http://www.independent.ie/irish-news/how-ministers-lobbied-to-get-their-advisers-bigger-salaries-31001563.html

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CMK - October 24, 2016

Says it all. I can’t imagine this article was done without the sanction of the IMPACT executive committee or its General Secretary. I’m not sure members of IMPACT would be all too impressed by it.

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Ed - October 24, 2016

Yeah I know a few IMPACT members who will be only delighted to hear from their own union that their reputation was ‘badly damaged’ back in 2008. FFS, the nerve of this crook. All those nurses, teachers, social workers, who needed to win back our trust after selfishly running Ireland’s public services, treating the sick, educating children, helping abuse victims, like the greedy bastards they are.

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Ivorthorne - October 24, 2016

All of my experiences with Impact and Siptu have been negative, so I’m not so much shocked that they’d think this way so much as I am surprised they’d actually put these views in print.

Any suggestions for members of these organisations?

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6to5against - October 24, 2016

it really is odious. I think a big issue driving the current disputes is the narrative that Harbor drives here, and that became orthodoxy in 2009/10 – that our problems were created not by banks and irresponsible development policy, but by public sector workers. Whatever about bowing to political pressure, for Impact to push this narrative as truth really is a betrayal of the entire labour movement.

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CL - October 24, 2016

“I’m a highly experienced communications, PR and media relations manager, strategist and practitioner, with many years experience in industrial relations and public service settings. I have an excellent knowledge and understanding of Irish politics and policy-making. I am very experienced in the development and implementation of campaigns and political communications.”-Bernard Harbor.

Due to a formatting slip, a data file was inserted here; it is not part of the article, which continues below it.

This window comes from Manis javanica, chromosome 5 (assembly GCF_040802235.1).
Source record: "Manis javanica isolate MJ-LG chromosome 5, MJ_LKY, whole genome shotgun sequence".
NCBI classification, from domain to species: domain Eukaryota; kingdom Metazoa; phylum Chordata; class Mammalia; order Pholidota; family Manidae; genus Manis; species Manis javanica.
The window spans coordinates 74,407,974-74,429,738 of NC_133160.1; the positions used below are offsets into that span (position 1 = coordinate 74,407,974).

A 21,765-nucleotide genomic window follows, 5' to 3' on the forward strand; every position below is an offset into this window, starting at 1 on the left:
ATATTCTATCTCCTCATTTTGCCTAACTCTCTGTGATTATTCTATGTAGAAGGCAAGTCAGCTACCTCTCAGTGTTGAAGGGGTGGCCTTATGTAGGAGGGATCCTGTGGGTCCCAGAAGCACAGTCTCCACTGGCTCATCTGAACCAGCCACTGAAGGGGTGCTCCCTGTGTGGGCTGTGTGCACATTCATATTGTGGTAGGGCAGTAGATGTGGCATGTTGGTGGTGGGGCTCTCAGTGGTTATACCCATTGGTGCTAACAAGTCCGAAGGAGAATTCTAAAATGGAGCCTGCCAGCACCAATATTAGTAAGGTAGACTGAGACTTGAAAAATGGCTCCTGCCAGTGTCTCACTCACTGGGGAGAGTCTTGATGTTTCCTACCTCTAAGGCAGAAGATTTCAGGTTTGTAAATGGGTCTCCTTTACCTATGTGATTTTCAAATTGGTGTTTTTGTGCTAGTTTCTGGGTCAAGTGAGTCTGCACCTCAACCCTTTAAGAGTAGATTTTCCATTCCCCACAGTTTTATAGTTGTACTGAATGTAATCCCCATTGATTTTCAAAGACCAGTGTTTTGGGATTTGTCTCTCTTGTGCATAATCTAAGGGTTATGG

https://ie.linkedin.com/in/bernard-harbor-fprii-2a125748

-Adviser: Bernard Harbor (€91,624)
Alex White brought Harbor on board when he was elevated to cabinet Minister in 2014. Harbor spent almost 20 years as a PR man for the IMPACT trade union, after moving to Ireland from London, where he was a researcher for the TGWU union during the 90s.
Harbor did years of research on the military industry in various places in the UK, after graduating with a degree in Peace Studies from the University of Bradford in 1985.-
http://www.thejournal.ie/irish-government-ministers-special-advisers-names-salaries-2016-2573368-Jan2016/

Fancy words for a right-wing propagandist and flim-flam man.

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21. ejh - October 24, 2016

Tom Hayden has died.

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22. gendjinn - October 24, 2016

If the SNP seized control of a nuclear armed sub, could they dictate independence from the UK? And I really wish Iain Banks had written that book.

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23. roddy - October 24, 2016

Tom Hayden was a great friend of SF.

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24. Tomboktu - October 24, 2016